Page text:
Nicene and Ante-Nicene Fathers, Ser. II, Vol. XIV:Early Church Fathers Index Previous Next
The Canons of the Synods of Sardica, Carthage, Constantinople, and Carthage Under St. Cyprian, Which Canons Were Received by the Council in Trullo and Ratified by II. Nice.: Canon XXVIII
p. 456 Canon XXVIII. (Greek xxxi.)
Presbyters, deacons, or clerics, who shall think good to carry appeals in their causes across the water shall not at all be admitted to communion. 430
It also seemed good that presbyters, deacons, and others of the inferior clergy in the causes which they had, if they were dissatisfied with the judgments of their bishops, let the neighbouring bishops with the consent of their own bishop hear them, and let the bishops who have been called in judge between them: but if they think they have cause of appeal from these, they shall not betake themselves to judgments from beyond seas, but to the primates of their own provinces, or else to an universal council, as has also been decreed concerning bishops. But whoso shall think good to carry an appeal across the water shall be received to communion by no one within the boundaries of Africa.
Ancient Epitome of Canon XXVIII.
Clerics who have been condemned, if they take exception to the judgment, shall not appeal beyond seas, but to the neighbouring bishops, and to their own; if they do otherwise let them be excommunicated in Africa.
This canon is the same as Canon xvij. of the Synod of Carthage of 418, but it has some words with regard to appeals which that canon does not contain, viz.: “Aut ad universale conciliam, sicut et de episcopis sæpe constitutum est.” This clause, affirming that bishops have often been forbidden to appeal across the water from the decisions of the African bishops, has caused great perplexity as no such decrees are extant. The Ballerini, to avoid this difficulty, and possibly for other reasons, suggest an entirely different meaning to the passage, and suppose that it means that “bishops have often been allowed to appeal to the Universal Council and now this privilege is extended to priests.” 431 But this would seem to be a rather unnatural interpretation and Van Espen in his Commentary shews good reason for adopting the more evident view.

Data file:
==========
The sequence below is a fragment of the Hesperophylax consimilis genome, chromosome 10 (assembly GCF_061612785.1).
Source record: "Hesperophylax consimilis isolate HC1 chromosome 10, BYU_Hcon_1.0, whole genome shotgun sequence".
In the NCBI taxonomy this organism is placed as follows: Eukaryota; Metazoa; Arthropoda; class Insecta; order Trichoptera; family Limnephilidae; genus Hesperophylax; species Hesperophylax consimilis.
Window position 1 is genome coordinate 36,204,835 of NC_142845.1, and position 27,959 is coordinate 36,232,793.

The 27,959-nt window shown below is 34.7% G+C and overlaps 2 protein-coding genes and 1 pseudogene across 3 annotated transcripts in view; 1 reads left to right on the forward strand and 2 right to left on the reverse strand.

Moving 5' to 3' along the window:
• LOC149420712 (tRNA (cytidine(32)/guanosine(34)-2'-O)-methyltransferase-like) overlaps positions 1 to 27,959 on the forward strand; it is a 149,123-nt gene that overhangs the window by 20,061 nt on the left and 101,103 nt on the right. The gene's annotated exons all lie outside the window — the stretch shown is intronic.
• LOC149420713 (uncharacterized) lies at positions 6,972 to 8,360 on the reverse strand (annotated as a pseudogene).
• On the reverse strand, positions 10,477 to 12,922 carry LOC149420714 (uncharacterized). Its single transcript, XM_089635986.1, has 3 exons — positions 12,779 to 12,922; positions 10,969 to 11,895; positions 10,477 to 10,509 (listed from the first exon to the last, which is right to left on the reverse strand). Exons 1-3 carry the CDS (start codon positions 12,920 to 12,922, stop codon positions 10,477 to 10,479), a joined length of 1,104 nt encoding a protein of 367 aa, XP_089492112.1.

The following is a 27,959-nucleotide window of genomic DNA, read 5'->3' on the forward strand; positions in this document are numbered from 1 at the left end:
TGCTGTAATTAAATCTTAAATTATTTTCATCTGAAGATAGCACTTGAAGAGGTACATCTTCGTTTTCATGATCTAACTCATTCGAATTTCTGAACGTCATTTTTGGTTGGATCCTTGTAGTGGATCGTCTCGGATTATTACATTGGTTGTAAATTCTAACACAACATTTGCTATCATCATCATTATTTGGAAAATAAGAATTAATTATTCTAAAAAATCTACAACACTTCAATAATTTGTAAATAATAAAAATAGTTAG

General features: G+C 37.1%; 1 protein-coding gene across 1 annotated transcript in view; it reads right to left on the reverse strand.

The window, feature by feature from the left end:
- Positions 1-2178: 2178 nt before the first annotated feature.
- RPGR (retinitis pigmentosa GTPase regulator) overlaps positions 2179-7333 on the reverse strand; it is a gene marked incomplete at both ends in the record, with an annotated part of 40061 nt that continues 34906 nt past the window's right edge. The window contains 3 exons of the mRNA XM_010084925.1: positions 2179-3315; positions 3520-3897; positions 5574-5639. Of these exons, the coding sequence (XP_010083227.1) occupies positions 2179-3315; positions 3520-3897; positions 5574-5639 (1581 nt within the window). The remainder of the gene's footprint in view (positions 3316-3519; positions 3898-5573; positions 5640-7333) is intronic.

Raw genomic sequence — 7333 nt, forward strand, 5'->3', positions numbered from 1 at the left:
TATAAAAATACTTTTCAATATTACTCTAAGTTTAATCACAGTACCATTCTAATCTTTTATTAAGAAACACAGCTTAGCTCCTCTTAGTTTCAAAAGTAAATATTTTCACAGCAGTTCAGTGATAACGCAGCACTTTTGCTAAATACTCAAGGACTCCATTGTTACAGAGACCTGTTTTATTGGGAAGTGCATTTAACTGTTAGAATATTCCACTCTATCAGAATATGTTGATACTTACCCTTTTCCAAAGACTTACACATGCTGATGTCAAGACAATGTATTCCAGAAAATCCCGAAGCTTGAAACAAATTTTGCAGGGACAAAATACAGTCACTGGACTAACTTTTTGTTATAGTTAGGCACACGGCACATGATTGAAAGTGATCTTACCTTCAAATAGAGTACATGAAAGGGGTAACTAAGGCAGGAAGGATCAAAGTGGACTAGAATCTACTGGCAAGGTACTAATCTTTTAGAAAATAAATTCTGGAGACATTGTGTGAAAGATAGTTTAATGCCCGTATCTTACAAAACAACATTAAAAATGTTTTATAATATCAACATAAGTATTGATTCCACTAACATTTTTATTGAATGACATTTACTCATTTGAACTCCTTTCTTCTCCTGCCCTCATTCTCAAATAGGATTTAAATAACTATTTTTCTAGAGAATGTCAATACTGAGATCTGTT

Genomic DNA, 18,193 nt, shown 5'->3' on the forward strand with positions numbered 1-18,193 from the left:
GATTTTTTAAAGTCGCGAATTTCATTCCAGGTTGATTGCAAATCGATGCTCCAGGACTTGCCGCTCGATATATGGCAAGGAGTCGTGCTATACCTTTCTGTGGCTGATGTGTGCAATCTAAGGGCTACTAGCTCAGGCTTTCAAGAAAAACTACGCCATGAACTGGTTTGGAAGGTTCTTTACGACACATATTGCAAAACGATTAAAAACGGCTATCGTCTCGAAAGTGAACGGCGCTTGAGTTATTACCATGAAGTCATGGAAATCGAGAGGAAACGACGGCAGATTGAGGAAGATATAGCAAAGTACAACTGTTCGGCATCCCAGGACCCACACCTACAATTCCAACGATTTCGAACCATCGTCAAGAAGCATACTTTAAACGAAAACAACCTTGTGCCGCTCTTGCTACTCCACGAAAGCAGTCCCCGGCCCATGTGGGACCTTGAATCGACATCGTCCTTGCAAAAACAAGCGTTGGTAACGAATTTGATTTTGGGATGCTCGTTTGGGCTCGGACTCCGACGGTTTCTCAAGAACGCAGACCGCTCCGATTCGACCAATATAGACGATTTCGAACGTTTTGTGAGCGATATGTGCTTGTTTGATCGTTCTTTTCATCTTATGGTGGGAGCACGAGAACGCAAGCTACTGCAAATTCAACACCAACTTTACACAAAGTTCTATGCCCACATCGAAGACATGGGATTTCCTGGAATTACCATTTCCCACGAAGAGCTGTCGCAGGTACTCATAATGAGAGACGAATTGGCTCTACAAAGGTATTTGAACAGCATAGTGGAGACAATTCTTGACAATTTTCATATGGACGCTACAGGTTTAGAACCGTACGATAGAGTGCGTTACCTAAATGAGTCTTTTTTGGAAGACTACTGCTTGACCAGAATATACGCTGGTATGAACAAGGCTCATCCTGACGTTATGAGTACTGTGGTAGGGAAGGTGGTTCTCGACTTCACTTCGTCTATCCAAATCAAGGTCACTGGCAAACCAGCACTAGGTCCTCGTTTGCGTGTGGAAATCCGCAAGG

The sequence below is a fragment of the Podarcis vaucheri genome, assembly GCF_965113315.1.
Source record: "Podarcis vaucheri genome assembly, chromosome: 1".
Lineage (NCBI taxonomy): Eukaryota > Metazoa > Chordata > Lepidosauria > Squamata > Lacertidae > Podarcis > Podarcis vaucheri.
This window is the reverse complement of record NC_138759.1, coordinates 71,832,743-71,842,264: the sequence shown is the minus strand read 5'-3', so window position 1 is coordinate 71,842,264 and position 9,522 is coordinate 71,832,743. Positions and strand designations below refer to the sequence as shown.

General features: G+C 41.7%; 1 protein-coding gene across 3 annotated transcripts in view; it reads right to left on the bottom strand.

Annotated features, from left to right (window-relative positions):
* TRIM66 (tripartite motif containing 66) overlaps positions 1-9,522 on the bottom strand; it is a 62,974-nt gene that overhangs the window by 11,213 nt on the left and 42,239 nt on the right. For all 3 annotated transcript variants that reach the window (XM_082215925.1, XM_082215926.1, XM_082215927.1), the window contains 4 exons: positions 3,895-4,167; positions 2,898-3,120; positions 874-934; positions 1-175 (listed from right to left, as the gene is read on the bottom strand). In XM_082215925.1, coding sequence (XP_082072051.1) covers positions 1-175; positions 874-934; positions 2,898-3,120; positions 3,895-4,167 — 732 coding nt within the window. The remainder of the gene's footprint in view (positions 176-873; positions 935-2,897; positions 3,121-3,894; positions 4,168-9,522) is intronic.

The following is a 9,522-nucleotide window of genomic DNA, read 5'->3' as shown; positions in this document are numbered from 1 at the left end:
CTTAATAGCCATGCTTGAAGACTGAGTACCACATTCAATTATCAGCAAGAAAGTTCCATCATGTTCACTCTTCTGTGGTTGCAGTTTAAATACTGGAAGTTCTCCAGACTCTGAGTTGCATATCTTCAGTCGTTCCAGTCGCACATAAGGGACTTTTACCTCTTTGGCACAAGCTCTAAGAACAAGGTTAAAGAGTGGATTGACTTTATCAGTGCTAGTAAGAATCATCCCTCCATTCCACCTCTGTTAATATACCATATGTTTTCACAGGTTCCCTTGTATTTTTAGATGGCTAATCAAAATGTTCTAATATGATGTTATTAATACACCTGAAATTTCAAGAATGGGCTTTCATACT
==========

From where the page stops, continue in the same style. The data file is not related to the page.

See Can. Afr., 19.
Clearly the See of Rome is here aimed at, as if Carthage were the place designed by Providence to put a stop to the growth of power in Christian Rome, as well as heathen. It is strange, that this canon should be received by the Church of Rome in former ages.
This is not found in the Greek of Beveridge.456:431
Ballerini, edit. S. Leon M., Tom. II., p. 966.
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